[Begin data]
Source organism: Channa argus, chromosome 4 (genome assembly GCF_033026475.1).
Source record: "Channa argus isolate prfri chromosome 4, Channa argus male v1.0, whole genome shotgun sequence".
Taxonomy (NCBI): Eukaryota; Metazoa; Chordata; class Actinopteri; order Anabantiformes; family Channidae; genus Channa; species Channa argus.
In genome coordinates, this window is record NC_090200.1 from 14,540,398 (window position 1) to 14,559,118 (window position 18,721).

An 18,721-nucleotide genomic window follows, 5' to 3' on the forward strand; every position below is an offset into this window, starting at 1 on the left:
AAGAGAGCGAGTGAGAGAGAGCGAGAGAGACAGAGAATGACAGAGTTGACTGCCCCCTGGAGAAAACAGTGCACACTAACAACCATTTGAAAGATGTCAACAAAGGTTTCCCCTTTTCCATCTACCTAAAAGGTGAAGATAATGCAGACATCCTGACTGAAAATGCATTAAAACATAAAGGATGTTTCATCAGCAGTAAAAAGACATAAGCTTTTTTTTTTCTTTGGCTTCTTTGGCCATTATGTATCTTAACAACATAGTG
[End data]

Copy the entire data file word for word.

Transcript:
Source organism: Channa argus, chromosome 4 (genome assembly GCF_033026475.1).
Source record: "Channa argus isolate prfri chromosome 4, Channa argus male v1.0, whole genome shotgun sequence".
Taxonomy (NCBI): Eukaryota; Metazoa; Chordata; class Actinopteri; order Anabantiformes; family Channidae; genus Channa; species Channa argus.
In genome coordinates, this window is record NC_090200.1 from 14,540,398 (window position 1) to 14,559,118 (window position 18,721).

An 18,721-nucleotide genomic window follows, 5' to 3' on the forward strand; every position below is an offset into this window, starting at 1 on the left:
AAGAGAGCGAGTGAGAGAGAGCGAGAGAGACAGAGAATGACAGAGTTGACTGCCCCCTGGAGAAAACAGTGCACACTAACAACCATTTGAAAGATGTCAACAAAGGTTTCCCCTTTTCCATCTACCTAAAAGGTGAAGATAATGCAGACATCCTGACTGAAAATGCATTAAAACATAAAGGATGTTTCATCAGCAGTAAAAAGACATAAGCTTTTTTTTTTCTTTGGCTTCTTTGGCCATTATGTATCTTAACAACATAGTG